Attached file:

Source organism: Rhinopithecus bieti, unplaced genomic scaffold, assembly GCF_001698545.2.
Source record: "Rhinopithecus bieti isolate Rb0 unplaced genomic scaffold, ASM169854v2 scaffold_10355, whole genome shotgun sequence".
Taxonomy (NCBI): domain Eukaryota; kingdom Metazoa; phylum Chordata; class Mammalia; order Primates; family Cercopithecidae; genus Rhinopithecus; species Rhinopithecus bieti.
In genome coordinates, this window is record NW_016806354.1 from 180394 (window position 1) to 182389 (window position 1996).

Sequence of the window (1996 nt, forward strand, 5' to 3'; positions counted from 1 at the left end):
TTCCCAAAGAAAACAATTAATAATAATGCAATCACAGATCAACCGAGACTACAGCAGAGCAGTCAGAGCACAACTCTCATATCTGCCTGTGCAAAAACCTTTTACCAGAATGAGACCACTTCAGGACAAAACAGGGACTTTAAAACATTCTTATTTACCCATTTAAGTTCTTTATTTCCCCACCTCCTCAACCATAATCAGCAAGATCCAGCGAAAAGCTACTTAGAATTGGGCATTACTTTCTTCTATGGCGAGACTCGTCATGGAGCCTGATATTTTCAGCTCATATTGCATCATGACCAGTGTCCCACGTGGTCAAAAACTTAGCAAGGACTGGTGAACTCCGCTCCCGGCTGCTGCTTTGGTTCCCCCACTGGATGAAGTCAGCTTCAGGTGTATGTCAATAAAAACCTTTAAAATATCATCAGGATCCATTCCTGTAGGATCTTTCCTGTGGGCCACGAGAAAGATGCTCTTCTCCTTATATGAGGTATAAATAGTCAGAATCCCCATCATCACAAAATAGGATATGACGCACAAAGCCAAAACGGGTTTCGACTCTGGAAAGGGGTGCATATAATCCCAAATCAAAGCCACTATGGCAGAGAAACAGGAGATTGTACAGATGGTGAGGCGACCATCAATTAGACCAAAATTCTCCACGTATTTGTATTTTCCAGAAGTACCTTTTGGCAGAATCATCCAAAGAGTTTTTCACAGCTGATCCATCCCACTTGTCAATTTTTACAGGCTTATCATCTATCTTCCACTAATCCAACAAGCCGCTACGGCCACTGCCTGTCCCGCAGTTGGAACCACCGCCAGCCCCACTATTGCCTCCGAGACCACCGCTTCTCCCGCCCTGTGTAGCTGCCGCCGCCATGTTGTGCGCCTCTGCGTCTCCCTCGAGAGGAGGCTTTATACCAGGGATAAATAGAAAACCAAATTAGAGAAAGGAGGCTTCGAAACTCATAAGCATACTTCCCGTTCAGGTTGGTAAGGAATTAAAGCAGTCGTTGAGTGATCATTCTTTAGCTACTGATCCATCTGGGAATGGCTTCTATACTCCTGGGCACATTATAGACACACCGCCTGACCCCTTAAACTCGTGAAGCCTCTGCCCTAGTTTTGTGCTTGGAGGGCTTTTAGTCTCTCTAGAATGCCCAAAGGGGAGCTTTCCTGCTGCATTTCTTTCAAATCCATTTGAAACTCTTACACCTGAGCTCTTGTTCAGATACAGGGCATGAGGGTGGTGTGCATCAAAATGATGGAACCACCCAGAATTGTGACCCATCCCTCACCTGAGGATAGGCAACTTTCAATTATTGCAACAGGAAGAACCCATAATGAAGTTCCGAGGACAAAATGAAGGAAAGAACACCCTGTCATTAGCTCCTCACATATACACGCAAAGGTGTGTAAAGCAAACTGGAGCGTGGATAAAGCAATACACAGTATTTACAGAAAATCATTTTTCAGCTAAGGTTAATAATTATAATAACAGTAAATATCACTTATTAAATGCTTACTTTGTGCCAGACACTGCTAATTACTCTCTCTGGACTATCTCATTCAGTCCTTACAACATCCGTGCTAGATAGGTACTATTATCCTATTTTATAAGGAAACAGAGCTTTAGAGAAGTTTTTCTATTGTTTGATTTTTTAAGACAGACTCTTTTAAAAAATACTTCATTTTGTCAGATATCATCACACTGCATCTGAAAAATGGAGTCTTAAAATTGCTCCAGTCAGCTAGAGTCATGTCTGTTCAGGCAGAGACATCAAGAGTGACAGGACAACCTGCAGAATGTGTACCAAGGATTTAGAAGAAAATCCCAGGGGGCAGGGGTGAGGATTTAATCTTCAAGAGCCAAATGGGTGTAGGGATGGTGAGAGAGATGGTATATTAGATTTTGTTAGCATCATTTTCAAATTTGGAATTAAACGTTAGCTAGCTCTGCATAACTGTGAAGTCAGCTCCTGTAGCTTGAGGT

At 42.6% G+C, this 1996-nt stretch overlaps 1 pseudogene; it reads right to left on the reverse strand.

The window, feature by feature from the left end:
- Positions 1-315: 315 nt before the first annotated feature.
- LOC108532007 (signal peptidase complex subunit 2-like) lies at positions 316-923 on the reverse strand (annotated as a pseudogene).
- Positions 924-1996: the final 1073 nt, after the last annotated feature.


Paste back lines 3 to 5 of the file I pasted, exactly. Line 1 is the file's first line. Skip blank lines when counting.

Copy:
Taxonomy (NCBI): domain Eukaryota; kingdom Metazoa; phylum Chordata; class Mammalia; order Primates; family Cercopithecidae; genus Rhinopithecus; species Rhinopithecus bieti.
In genome coordinates, this window is record NW_016806354.1 from 180394 (window position 1) to 182389 (window position 1996).

Sequence of the window (1996 nt, forward strand, 5' to 3'; positions counted from 1 at the left end):